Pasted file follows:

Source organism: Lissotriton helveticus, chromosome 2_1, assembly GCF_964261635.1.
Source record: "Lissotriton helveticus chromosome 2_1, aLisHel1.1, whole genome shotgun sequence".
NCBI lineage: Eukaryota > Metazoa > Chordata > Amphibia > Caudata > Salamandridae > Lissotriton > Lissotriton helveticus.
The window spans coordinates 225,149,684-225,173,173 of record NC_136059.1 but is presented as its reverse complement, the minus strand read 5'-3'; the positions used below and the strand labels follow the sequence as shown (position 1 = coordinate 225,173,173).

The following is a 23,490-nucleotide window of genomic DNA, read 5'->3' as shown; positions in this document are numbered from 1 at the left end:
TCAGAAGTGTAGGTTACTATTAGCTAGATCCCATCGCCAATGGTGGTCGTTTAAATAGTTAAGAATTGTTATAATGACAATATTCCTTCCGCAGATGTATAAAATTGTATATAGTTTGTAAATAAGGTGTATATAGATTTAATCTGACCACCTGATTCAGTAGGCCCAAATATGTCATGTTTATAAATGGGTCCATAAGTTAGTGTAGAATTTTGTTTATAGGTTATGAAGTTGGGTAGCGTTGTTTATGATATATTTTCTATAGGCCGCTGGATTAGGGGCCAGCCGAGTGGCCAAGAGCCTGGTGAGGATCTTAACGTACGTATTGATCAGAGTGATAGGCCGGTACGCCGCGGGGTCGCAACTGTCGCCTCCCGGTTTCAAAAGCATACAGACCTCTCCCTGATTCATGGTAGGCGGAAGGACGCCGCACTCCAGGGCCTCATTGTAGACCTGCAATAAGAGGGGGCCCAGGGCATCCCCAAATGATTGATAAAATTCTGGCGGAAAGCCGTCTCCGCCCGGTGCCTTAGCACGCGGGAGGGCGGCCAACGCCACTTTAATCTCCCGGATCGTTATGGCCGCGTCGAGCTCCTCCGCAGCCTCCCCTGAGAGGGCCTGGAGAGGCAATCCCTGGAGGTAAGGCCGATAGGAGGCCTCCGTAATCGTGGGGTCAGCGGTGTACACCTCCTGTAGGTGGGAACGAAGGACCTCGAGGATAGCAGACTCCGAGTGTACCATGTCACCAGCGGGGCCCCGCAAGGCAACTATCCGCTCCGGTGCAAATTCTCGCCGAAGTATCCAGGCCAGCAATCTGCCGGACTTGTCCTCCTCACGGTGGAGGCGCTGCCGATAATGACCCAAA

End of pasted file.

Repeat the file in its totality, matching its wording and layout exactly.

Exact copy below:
Source organism: Lissotriton helveticus, chromosome 2_1, assembly GCF_964261635.1.
Source record: "Lissotriton helveticus chromosome 2_1, aLisHel1.1, whole genome shotgun sequence".
NCBI lineage: Eukaryota > Metazoa > Chordata > Amphibia > Caudata > Salamandridae > Lissotriton > Lissotriton helveticus.
The window spans coordinates 225,149,684-225,173,173 of record NC_136059.1 but is presented as its reverse complement, the minus strand read 5'-3'; the positions used below and the strand labels follow the sequence as shown (position 1 = coordinate 225,173,173).

The following is a 23,490-nucleotide window of genomic DNA, read 5'->3' as shown; positions in this document are numbered from 1 at the left end:
TCAGAAGTGTAGGTTACTATTAGCTAGATCCCATCGCCAATGGTGGTCGTTTAAATAGTTAAGAATTGTTATAATGACAATATTCCTTCCGCAGATGTATAAAATTGTATATAGTTTGTAAATAAGGTGTATATAGATTTAATCTGACCACCTGATTCAGTAGGCCCAAATATGTCATGTTTATAAATGGGTCCATAAGTTAGTGTAGAATTTTGTTTATAGGTTATGAAGTTGGGTAGCGTTGTTTATGATATATTTTCTATAGGCCGCTGGATTAGGGGCCAGCCGAGTGGCCAAGAGCCTGGTGAGGATCTTAACGTACGTATTGATCAGAGTGATAGGCCGGTACGCCGCGGGGTCGCAACTGTCGCCTCCCGGTTTCAAAAGCATACAGACCTCTCCCTGATTCATGGTAGGCGGAAGGACGCCGCACTCCAGGGCCTCATTGTAGACCTGCAATAAGAGGGGGCCCAGGGCATCCCCAAATGATTGATAAAATTCTGGCGGAAAGCCGTCTCCGCCCGGTGCCTTAGCACGCGGGAGGGCGGCCAACGCCACTTTAATCTCCCGGATCGTTATGGCCGCGTCGAGCTCCTCCGCAGCCTCCCCTGAGAGGGCCTGGAGAGGCAATCCCTGGAGGTAAGGCCGATAGGAGGCCTCCGTAATCGTGGGGTCAGCGGTGTACACCTCCTGTAGGTGGGAACGAAGGACCTCGAGGATAGCAGACTCCGAGTGTACCATGTCACCAGCGGGGCCCCGCAAGGCAACTATCCGCTCCGGTGCAAATTCTCGCCGAAGTATCCAGGCCAGCAATCTGCCGGACTTGTCCTCCTCACGGTGGAGGCGCTGCCGATAATGACCCAAA